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Scientists deploy machine learning to close data gaps on Ethiopian animal health

Automation will speed up data-gathering

By Vanessa Meadu

 

Ploughing in Ethiopia. Photo credit: S. Mann (ILRI)
Ploughing in Ethiopia. Machine learning will help assemble better evidence on animal health in Ethiopia. Photo credit: S. Mann (ILRI)

Scientists at the University of Edinburgh have achieved an important milestone in their effort to improve the evidence base on livestock health in low and middle-income countries. Vital data and evidence on animal health is often disparate or hard to access. Now, scientists have devised a novel approach to automate and accelerate data extraction from a large number of scientific documents. This collaboration between the Bayes Centre and Supporting Evidence Based Interventions (SEBI) will help SEBI map the available evidence on disease prevalence and mortality, and expose current knowledge gaps and clusters.

Figure 1: Human-based information extraction systematic-map pipeline
Figure 1: Human-based information extraction systematic-map pipeline

Co-authors Seraphina Goldfarb-Tarrant and Alexander Robertson presented their work at the recent virtual 2020 Conference in Empirical Methods in Natural Language Processing.  In an accompanying paper, they detail how automation is replacing some of the time-consuming manual processes for producing systematic evidence maps.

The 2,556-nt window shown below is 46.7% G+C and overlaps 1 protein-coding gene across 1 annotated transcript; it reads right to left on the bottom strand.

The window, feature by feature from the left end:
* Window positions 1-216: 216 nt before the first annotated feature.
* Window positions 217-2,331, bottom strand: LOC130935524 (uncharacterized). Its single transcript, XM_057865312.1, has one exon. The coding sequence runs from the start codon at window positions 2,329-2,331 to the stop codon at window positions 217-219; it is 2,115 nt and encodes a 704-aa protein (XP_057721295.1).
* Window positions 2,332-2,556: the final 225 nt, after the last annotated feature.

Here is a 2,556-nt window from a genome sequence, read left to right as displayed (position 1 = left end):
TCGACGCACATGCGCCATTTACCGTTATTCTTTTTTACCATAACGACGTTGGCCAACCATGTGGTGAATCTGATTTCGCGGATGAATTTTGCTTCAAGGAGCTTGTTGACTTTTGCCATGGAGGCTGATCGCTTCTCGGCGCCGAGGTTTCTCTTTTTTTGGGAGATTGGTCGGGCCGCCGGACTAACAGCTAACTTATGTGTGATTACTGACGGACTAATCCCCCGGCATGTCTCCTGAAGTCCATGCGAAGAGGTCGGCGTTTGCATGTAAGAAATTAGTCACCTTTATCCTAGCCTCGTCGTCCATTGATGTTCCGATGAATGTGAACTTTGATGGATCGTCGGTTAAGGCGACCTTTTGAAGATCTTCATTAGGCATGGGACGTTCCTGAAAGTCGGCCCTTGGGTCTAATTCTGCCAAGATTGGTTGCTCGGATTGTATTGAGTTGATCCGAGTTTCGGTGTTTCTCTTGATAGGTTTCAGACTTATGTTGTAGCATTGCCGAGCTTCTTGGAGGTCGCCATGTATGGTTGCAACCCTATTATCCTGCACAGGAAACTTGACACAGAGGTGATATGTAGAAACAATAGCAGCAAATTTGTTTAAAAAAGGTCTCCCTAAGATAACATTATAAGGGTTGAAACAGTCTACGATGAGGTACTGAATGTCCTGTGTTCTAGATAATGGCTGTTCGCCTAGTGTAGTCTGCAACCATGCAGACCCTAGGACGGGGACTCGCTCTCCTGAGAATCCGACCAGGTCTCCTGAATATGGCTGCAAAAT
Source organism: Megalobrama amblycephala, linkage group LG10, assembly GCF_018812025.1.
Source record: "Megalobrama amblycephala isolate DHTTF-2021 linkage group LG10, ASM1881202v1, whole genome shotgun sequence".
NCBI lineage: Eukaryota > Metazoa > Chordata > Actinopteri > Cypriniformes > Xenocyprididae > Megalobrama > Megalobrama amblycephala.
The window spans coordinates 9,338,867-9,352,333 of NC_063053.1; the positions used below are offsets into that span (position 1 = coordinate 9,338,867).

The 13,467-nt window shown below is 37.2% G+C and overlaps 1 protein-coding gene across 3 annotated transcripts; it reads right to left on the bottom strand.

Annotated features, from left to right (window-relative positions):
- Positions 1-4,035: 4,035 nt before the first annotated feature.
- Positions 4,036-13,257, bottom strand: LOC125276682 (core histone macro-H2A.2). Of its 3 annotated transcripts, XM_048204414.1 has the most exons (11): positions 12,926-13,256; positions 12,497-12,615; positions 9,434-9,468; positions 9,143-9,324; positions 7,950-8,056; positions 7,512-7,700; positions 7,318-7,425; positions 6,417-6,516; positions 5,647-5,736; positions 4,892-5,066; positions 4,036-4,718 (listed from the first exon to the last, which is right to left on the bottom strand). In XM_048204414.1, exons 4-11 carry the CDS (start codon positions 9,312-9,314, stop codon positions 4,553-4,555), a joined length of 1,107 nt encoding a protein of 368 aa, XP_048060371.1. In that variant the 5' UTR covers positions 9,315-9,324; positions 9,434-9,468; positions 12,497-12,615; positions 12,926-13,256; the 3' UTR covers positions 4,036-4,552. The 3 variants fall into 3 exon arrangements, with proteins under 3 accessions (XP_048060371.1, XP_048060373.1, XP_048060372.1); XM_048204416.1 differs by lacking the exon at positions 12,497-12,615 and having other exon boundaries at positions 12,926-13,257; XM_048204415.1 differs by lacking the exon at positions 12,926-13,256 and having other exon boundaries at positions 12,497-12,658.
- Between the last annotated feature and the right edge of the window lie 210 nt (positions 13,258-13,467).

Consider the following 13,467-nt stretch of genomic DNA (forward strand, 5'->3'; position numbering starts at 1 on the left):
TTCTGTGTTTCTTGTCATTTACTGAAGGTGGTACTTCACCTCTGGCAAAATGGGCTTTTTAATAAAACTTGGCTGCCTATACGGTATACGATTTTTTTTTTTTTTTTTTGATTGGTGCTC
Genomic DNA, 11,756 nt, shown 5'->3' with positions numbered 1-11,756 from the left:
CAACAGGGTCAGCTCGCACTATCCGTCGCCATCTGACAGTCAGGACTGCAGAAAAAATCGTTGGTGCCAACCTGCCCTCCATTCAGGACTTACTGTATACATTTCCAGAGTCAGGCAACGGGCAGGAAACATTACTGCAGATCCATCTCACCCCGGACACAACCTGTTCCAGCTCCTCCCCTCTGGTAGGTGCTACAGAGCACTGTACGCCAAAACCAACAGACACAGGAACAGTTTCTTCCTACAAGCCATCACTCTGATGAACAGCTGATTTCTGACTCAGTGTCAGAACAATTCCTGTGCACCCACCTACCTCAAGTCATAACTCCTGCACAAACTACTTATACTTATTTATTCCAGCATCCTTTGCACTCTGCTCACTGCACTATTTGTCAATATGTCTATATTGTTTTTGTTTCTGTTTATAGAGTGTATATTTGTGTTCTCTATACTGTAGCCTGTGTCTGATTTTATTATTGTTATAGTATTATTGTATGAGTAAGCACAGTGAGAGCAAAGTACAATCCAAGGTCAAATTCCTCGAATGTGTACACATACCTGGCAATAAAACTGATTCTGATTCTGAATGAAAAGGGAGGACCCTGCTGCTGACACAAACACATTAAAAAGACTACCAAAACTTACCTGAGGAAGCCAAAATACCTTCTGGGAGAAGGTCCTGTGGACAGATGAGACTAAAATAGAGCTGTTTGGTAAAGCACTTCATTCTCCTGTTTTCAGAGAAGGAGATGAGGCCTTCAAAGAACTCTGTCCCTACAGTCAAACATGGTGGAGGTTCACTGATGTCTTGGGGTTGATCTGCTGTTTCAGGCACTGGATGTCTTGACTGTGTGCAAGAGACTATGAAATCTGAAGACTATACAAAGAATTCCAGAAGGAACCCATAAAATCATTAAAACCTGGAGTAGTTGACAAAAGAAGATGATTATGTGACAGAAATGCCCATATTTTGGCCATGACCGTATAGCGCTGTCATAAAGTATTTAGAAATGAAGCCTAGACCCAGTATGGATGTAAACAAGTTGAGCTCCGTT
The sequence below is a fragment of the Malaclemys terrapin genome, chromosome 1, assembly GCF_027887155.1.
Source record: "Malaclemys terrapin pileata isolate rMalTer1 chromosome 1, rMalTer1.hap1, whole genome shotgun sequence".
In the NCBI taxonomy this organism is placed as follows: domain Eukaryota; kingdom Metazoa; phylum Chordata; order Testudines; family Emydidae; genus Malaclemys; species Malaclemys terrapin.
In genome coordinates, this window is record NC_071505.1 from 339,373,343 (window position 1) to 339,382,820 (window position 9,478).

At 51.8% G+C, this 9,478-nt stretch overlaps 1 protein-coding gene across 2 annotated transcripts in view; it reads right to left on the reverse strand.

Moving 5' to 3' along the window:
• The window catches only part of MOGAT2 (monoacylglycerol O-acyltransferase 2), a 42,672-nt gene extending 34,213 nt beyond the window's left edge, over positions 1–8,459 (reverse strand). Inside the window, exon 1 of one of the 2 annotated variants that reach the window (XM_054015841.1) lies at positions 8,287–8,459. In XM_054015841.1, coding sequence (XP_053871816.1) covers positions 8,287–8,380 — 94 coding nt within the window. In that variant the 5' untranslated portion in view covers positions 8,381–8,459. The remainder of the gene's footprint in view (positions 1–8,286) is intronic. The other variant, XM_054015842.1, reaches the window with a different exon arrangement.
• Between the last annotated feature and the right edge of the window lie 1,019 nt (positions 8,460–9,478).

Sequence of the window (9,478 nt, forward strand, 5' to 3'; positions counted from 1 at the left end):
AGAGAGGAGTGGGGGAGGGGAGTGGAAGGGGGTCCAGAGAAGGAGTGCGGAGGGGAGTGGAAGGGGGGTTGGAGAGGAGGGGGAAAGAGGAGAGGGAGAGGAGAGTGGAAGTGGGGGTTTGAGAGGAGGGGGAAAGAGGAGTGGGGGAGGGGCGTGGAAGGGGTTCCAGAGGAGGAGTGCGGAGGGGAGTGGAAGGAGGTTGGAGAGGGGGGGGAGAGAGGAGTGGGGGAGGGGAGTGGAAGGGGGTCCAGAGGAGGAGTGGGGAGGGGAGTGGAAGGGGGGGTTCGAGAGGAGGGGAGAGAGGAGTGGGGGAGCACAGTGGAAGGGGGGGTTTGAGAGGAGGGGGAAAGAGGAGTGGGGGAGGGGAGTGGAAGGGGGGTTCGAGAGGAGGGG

In the paper, the authors outline how automation can be used in the three main stages of producing systematic evidence maps: “searching for documents can be done via APIs and scrapers, selection of relevant documents can be done via binary classification, and extraction of data can be done via sequence-labelling classification,” they explain.

The authors constructed a new automation pipeline that also tests some of the trade-offs between human time saved vs. quality of outputs. They have found the system can gather data with “surprising accuracy and generalisability… in only 15% of the time it takes to do the whole review manually and can be repeated and extended to new data with no additional effort.”

This approach is currently being applied to assemble evidence on animal disease prevalence and mortality rates for Ethiopia. The data will eventually be presented via an interactive dashboard allowing researchers to quickly judge where the evidence is strong, and where further research needs to be done. The ultimate goal of this work is to provide better evidence for decision-makers who want to invest in animal health in low and middle-income countries.

This work is done under the Supporting Evidence Based Interventions (SEBI) programme, which is awarded to the Royal (Dick) School of Veterinary Studies at the University of Edinburgh. Additional funds are provided by the South East Scotland City Region Deal’s Data-Driven Innovation (DDI) initiative.

 

Read the paper

  • Goldfarb-Tarrant, S., Robertson, A., Lazic, J., Tsouloufi, T., Donnison, L., & Smyth, K. (2020, November). Scaling Systematic Literature Reviews with Machine Learning Pipelines. In Proceedings of the First Workshop on Scholarly Document Processing (pp. 184-195). https://www.aclweb.org/anthology/2020.sdp-1.21/

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